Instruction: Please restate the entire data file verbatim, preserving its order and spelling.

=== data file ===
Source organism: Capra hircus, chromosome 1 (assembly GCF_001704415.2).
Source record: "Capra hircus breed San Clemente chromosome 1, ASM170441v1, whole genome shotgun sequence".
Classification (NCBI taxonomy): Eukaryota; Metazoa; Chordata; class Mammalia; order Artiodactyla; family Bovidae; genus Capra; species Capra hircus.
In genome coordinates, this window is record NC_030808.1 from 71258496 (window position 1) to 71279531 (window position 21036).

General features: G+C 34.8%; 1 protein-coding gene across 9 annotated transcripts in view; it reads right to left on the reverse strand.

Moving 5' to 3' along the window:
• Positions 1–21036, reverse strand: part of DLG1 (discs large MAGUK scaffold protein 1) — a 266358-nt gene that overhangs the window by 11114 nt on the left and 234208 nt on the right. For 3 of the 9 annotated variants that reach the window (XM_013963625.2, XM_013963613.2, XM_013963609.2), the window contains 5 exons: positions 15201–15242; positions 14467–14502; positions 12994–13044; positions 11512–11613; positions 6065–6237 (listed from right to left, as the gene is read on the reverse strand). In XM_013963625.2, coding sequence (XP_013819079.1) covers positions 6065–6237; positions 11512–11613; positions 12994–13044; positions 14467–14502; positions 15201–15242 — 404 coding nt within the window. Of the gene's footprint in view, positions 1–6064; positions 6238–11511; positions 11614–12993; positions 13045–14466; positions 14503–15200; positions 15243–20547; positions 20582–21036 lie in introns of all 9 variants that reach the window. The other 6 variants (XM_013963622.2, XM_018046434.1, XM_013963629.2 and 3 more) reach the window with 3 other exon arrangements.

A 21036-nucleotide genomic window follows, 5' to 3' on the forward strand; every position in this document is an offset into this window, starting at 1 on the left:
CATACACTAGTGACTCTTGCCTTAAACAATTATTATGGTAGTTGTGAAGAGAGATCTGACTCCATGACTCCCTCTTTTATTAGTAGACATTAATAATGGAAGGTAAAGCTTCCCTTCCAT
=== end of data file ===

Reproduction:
Source organism: Capra hircus, chromosome 1 (assembly GCF_001704415.2).
Source record: "Capra hircus breed San Clemente chromosome 1, ASM170441v1, whole genome shotgun sequence".
Classification (NCBI taxonomy): Eukaryota; Metazoa; Chordata; class Mammalia; order Artiodactyla; family Bovidae; genus Capra; species Capra hircus.
In genome coordinates, this window is record NC_030808.1 from 71258496 (window position 1) to 71279531 (window position 21036).

General features: G+C 34.8%; 1 protein-coding gene across 9 annotated transcripts in view; it reads right to left on the reverse strand.

Moving 5' to 3' along the window:
• Positions 1–21036, reverse strand: part of DLG1 (discs large MAGUK scaffold protein 1) — a 266358-nt gene that overhangs the window by 11114 nt on the left and 234208 nt on the right. For 3 of the 9 annotated variants that reach the window (XM_013963625.2, XM_013963613.2, XM_013963609.2), the window contains 5 exons: positions 15201–15242; positions 14467–14502; positions 12994–13044; positions 11512–11613; positions 6065–6237 (listed from right to left, as the gene is read on the reverse strand). In XM_013963625.2, coding sequence (XP_013819079.1) covers positions 6065–6237; positions 11512–11613; positions 12994–13044; positions 14467–14502; positions 15201–15242 — 404 coding nt within the window. Of the gene's footprint in view, positions 1–6064; positions 6238–11511; positions 11614–12993; positions 13045–14466; positions 14503–15200; positions 15243–20547; positions 20582–21036 lie in introns of all 9 variants that reach the window. The other 6 variants (XM_013963622.2, XM_018046434.1, XM_013963629.2 and 3 more) reach the window with 3 other exon arrangements.

A 21036-nucleotide genomic window follows, 5' to 3' on the forward strand; every position in this document is an offset into this window, starting at 1 on the left:
CATACACTAGTGACTCTTGCCTTAAACAATTATTATGGTAGTTGTGAAGAGAGATCTGACTCCATGACTCCCTCTTTTATTAGTAGACATTAATAATGGAAGGTAAAGCTTCCCTTCCAT